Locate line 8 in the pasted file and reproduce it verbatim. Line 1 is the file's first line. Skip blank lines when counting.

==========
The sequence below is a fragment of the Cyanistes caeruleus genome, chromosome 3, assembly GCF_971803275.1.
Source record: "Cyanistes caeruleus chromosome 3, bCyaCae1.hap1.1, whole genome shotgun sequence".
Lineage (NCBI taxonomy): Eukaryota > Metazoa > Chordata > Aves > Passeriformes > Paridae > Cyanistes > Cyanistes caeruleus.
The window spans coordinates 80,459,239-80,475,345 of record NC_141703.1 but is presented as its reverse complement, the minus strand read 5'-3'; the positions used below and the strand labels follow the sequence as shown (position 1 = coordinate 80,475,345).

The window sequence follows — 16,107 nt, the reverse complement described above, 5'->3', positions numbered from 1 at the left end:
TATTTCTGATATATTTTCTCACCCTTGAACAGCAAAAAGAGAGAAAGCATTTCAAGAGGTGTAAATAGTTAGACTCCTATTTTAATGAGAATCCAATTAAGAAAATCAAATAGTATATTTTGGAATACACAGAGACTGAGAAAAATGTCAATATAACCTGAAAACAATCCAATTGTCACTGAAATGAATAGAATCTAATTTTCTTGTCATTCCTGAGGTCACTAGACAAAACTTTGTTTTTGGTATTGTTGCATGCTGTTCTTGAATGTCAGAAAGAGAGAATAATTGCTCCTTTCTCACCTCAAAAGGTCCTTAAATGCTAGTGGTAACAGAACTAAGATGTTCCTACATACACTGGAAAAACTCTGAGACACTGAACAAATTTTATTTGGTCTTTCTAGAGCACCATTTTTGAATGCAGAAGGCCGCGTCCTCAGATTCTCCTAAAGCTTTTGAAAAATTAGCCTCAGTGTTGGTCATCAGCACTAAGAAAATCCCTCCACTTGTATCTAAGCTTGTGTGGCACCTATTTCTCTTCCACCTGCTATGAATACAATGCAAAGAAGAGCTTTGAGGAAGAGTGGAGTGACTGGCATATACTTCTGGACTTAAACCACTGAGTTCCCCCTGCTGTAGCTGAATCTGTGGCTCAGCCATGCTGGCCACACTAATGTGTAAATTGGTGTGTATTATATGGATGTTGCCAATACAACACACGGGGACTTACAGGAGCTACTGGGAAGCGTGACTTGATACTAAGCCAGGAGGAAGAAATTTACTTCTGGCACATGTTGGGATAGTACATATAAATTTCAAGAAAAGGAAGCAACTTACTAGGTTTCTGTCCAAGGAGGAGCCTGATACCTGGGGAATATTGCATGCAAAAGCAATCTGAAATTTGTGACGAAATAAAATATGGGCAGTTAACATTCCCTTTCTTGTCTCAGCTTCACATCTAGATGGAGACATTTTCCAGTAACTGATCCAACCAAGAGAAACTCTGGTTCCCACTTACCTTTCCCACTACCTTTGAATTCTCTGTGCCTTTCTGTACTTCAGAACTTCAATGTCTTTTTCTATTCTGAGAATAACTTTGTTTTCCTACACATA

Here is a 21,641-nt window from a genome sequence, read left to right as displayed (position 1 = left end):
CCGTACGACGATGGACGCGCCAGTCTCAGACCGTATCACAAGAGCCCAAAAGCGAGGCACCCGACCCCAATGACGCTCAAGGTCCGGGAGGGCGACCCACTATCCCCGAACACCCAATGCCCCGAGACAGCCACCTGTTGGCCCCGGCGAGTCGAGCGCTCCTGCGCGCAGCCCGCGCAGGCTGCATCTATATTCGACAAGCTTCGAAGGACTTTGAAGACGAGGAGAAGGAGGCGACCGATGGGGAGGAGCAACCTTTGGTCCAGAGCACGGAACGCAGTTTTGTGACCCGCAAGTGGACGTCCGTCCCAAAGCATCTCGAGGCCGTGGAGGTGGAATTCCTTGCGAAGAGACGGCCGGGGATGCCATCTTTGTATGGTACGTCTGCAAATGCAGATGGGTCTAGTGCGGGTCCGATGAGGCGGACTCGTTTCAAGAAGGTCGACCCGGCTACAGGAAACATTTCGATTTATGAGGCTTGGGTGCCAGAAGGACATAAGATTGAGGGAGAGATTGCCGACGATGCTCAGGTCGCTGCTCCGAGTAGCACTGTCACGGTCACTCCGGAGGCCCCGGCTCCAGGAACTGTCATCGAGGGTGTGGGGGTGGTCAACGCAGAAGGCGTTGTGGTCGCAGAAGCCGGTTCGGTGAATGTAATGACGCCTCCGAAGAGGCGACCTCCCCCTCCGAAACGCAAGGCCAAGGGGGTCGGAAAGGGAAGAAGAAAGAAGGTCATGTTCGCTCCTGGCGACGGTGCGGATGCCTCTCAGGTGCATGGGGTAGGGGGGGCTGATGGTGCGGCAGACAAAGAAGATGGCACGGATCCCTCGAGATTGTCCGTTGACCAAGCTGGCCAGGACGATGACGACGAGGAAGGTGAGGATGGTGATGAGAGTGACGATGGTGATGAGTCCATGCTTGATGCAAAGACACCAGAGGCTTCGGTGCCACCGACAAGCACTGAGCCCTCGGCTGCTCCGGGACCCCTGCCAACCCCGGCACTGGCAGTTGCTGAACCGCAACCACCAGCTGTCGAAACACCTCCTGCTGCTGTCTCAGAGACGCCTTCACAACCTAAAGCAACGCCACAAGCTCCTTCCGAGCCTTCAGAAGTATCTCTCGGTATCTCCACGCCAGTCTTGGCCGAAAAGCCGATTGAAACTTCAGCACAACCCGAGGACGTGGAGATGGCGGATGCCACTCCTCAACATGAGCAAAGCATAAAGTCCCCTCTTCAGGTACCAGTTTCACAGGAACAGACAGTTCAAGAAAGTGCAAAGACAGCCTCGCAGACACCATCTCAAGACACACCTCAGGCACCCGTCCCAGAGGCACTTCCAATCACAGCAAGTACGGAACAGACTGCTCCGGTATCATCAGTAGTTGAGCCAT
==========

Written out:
CCGTACGACGATGGACGCGCCAGTCTCAGACCGTATCACAAGAGCCCAAAAGCGAGGCACCCGACCCCAATGACGCTCAAGGTCCGGGAGGGCGACCCACTATCCCCGAACACCCAATGCCCCGAGACAGCCACCTGTTGGCCCCGGCGAGTCGAGCGCTCCTGCGCGCAGCCCGCGCAGGCTGCATCTATATTCGACAAGCTTCGAAGGACTTTGAAGACGAGGAGAAGGAGGCGACCGATGGGGAGGAGCAACCTTTGGTCCAGAGCACGGAACGCAGTTTTGTGACCCGCAAGTGGACGTCCGTCCCAAAGCATCTCGAGGCCGTGGAGGTGGAATTCCTTGCGAAGAGACGGCCGGGGATGCCATCTTTGTATGGTACGTCTGCAAATGCAGATGGGTCTAGTGCGGGTCCGATGAGGCGGACTCGTTTCAAGAAGGTCGACCCGGCTACAGGAAACATTTCGATTTATGAGGCTTGGGTGCCAGAAGGACATAAGATTGAGGGAGAGATTGCCGACGATGCTCAGGTCGCTGCTCCGAGTAGCACTGTCACGGTCACTCCGGAGGCCCCGGCTCCAGGAACTGTCATCGAGGGTGTGGGGGTGGTCAACGCAGAAGGCGTTGTGGTCGCAGAAGCCGGTTCGGTGAATGTAATGACGCCTCCGAAGAGGCGACCTCCCCCTCCGAAACGCAAGGCCAAGGGGGTCGGAAAGGGAAGAAGAAAGAAGGTCATGTTCGCTCCTGGCGACGGTGCGGATGCCTCTCAGGTGCATGGGGTAGGGGGGGCTGATGGTGCGGCAGACAAAGAAGATGGCACGGATCCCTCGAGATTGTCCGTTGACCAAGCTGGCCAGGACGATGACGACGAGGAAGGTGAGGATGGTGATGAGAGTGACGATGGTGATGAGTCCATGCTTGATGCAAAGACACCAGAGGCTTCGGTGCCACCGACAAGCACTGAGCCCTCGGCTGCTCCGGGACCCCTGCCAACCCCGGCACTGGCAGTTGCTGAACCGCAACCACCAGCTGTCGAAACACCTCCTGCTGCTGTCTCAGAGACGCCTTCACAACCTAAAGCAACGCCACAAGCTCCTTCCGAGCCTTCAGAAGTATCTCTCGGTATCTCCACGCCAGTCTTGGCCGAAAAGCCGATTGAAACTTCAGCACAACCCGAGGACGTGGAGATGGCGGATGCCACTCCTCAACATGAGCAAAGCATAAAGTCCCCTCTTCAGGTACCAGTTTCACAGGAACAGACAGTTCAAGAAAGTGCAAAGACAGCCTCGCAGACACCATCTCAAGACACACCTCAGGCACCCGTCCCAGAGGCACTTCCAATCACAGCAAGTACGGAACAGACTGCTCCGGTATCATCAGTAGTTGAGCCAT